To mark the occasion of the contest opening for the International IMP³rove Award 2015 – the global championship in innovation management – IMP³rove Academy has interviewed Levent Alatli, General Manager of Koza Yönetim, the award winner of 2014.
You don’t need to look far to see risk in innovation leadership. Yet many entrepreneurs lack a sufficient understanding of how to judge and deal with risks. In this article we introduce a model for classifying risks in innovation leadership. In turn, we discuss how some of these risks can be reduced or averted, and in some cases even embraced and reframed to mean something positive.
This is the era of rapid changes and disruptive innovations, and no startup, irrespective of size or industry, should be launched without a high degree of innovation and differentiation. This article is about the why, what, and the how— the systematic way to achieve this, based on the long international experience of the author, Dr. Stephen M. Sweid.
The focus of the The Innovation Formula is on the innovation process that makes sense for small businesses, where lean, simple, and fast are essential. You may also be interested in a view of the innovation process that’s suited to larger companies, so this chapter provides an overview of the Innovation Master Plan framework that we use when we’re working with larger organizations on innovation projects and initiatives.
There are four different types of innovation tools that we’ll describe here, including the design of the work place itself, practices that encourage and even enable effective collaboration, open innovation approach to connect inside innovation teams with outside partners and experts, and online tools that constitute the virtual work place. Separately and especially together, these can make a tremendous enhancement in the performance and the satisfaction of individuals, teams, and your entire organization.
The process of designing and developing your own innovation portfolios occurs as a series of steps that are described in a sequence because the output of one step will help you to think about the subsequent ones. The process builds towards design conclusions and decisions about the choices you’ll have to make, and then the investments that will back them up. In this chapter excerpt, Langdon Morris walks us through the process.
Probably the single greatest threat to most small businesses is “concentration risk,” also known as “keeping all your eggs in one basket.” In this chapter excerpt of of The Innovation Formula Langdon Morris discusses innovation portfolio design, and how it translates the goals and intents of your aims and strategy into a set of risk-managed innovation projects.
In the first chapter of The Innovation Formula for small business leaders and entrepreneurs, Langdon Morris explained the importance of questions and maps that describe competition, change, the future, innovation and strategy that are intended to help you understand the significant forces that are shaping business today, and to harness the ones that are already shaping tomorrow. In the second chapter, we look at a third core element that this book is organized around, which is the innovation formula.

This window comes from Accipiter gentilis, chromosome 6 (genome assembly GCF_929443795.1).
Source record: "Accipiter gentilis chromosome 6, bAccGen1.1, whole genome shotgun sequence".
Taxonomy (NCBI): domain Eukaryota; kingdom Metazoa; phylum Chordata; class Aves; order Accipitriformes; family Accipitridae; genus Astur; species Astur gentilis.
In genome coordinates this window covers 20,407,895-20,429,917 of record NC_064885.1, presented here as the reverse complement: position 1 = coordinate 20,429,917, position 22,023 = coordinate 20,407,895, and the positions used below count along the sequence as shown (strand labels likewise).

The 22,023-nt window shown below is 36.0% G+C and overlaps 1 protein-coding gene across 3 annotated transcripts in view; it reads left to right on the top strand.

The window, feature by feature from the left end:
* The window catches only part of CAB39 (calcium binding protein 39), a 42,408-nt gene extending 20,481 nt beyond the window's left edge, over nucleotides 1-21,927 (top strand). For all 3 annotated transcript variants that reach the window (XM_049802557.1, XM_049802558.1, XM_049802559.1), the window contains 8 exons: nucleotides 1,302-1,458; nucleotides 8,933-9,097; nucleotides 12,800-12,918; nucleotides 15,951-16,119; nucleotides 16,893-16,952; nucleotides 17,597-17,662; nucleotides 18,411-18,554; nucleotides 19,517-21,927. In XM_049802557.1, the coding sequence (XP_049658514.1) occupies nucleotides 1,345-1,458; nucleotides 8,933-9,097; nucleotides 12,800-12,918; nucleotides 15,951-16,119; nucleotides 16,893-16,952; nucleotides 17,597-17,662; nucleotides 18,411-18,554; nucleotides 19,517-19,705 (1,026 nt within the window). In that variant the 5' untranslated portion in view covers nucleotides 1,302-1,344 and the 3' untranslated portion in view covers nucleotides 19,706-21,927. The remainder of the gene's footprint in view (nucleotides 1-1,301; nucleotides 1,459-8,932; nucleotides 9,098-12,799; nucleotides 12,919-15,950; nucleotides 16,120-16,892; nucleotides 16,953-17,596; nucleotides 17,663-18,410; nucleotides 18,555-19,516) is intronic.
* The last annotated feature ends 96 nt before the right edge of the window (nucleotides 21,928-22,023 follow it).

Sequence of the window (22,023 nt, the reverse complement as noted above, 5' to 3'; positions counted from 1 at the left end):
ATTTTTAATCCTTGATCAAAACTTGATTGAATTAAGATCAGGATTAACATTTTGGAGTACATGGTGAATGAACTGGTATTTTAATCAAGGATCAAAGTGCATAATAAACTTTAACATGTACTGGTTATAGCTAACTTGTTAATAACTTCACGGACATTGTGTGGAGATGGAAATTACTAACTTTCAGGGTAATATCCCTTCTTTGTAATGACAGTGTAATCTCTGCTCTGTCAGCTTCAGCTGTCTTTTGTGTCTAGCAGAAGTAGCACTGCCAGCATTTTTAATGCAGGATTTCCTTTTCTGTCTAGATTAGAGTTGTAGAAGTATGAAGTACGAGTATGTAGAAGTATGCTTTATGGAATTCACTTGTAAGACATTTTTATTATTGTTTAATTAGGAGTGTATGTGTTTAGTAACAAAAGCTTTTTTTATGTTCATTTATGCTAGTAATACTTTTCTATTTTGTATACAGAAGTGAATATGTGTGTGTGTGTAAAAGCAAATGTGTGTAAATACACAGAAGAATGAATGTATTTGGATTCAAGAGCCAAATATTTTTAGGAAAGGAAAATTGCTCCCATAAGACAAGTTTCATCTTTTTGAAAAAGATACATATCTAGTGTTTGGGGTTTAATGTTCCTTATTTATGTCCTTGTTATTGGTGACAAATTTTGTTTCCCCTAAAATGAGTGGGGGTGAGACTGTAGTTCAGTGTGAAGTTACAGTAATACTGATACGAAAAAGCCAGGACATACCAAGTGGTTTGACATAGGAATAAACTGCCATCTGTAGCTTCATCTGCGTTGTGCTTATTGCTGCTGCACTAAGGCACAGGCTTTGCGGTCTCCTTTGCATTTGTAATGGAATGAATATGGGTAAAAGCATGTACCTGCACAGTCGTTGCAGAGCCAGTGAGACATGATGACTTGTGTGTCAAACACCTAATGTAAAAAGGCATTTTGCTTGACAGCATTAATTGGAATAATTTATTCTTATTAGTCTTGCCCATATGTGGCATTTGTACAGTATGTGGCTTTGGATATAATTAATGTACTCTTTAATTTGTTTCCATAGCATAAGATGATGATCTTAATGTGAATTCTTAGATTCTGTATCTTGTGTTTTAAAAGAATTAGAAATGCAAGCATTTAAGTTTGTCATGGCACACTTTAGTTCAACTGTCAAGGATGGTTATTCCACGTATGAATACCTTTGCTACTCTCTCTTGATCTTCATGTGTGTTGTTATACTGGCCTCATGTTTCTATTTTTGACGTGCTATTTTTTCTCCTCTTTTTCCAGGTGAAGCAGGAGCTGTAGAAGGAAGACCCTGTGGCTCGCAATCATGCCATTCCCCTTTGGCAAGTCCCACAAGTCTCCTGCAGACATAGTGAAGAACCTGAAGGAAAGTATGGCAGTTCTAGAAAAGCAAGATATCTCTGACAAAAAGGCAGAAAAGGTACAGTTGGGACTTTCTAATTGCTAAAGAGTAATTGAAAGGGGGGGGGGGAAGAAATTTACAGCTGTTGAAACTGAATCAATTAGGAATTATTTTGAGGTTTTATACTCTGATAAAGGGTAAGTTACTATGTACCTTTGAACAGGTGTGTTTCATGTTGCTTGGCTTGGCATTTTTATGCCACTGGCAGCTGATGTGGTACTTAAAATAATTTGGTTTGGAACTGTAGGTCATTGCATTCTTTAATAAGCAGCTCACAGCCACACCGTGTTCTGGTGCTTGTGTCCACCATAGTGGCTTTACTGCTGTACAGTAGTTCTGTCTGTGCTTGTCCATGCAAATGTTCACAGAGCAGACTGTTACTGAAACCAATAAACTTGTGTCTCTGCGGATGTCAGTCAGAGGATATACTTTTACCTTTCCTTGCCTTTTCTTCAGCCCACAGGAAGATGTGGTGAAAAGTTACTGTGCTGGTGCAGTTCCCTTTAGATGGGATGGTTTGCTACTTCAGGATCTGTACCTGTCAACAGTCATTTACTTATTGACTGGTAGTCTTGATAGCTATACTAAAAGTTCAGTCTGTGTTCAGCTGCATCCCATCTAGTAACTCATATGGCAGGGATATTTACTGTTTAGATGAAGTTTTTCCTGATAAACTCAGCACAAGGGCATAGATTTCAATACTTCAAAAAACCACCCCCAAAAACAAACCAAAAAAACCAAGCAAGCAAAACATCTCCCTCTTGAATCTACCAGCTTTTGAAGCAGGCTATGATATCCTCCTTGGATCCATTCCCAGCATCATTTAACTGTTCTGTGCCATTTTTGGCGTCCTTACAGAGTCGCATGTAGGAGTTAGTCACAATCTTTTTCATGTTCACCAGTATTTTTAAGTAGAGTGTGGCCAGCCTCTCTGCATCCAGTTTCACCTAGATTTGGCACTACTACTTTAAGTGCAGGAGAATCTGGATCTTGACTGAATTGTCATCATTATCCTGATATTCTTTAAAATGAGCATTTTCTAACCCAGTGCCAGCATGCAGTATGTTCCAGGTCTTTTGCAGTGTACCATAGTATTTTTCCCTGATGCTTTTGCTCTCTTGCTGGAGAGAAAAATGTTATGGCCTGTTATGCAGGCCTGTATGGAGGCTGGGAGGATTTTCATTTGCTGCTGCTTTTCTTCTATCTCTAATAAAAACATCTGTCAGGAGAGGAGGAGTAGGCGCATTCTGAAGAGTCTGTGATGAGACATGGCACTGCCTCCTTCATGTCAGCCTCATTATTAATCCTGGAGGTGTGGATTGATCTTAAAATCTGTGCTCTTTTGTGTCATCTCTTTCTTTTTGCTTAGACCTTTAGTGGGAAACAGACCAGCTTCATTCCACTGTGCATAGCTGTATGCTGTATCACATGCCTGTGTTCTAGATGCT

Innovation is as important for small business as for large ones, but most of the books and other writings available focus on the big firms. In his new book The Innovation Formula, Langdon Morris provides insights for the small business leader or entrepreneur about how to be fantastically successful at innovation even with very limited time and capital to invest.
As the market becomes saturated, it becomes difficult for many businesses, especially startup enterprises, to stay on top of their competitions. Technology has paved a way for firms to revolutionize their marketing and management strategies. Another tried and tested way to infiltrate their specific markets successfully is to inspire innovation within their offices, from employees to their brand.
For those of you who read my articles on a regular basis, you will know that I tend to focus on driving innovative activities and cultures within large, corporate organizations. Today however, I would like to focus on the value of innovation to growing, mid-market companies. For the purposes of this article I will consider mid-market companies as anywhere from 300 – 3,000 employees. This is just an arbitrary number, but it provides context for our discussion.
Innovation policy is about the challenge of contributing to the wide objectives such as employment, sustainability and economic growth. How to approach such a task? The answer is simple but the effort complex: Aim for a strong innovation eco-system. Referring to the case of the IMP³rove Euromed Project the article suggests four systematic steps on how to establish an effective, innovation inducing eco-system.
SMEs have sustainability on their radar. Their main goal is economic sustainability. To achieve this goal, they can take ecological and social sustainability as an opportunity for innovation instead of just considering it as a mere cost driver. Thus innovation and sustainability become the two sides of the coin called profitable growth.
Strategic alliances are an effective way to provide diversity of resources and gain entry to new knowledge and markets. Large corporations have entered recently into alliances with public sector organizations to support innovation in SMEs, combining private and public policy agendas. This article looks into the structure and management of these strategic alliances, their strong practices and inhibitors and how they impact the different parties involved.
The recent economic crisis has confronted companies across Europe with major challenges. Small and medium sized companies in particular seemed to have a customer base too reduced to maintain their business. In such a situation there are two options: invest in developing new customers or invest in developing new, more attractive, offerings.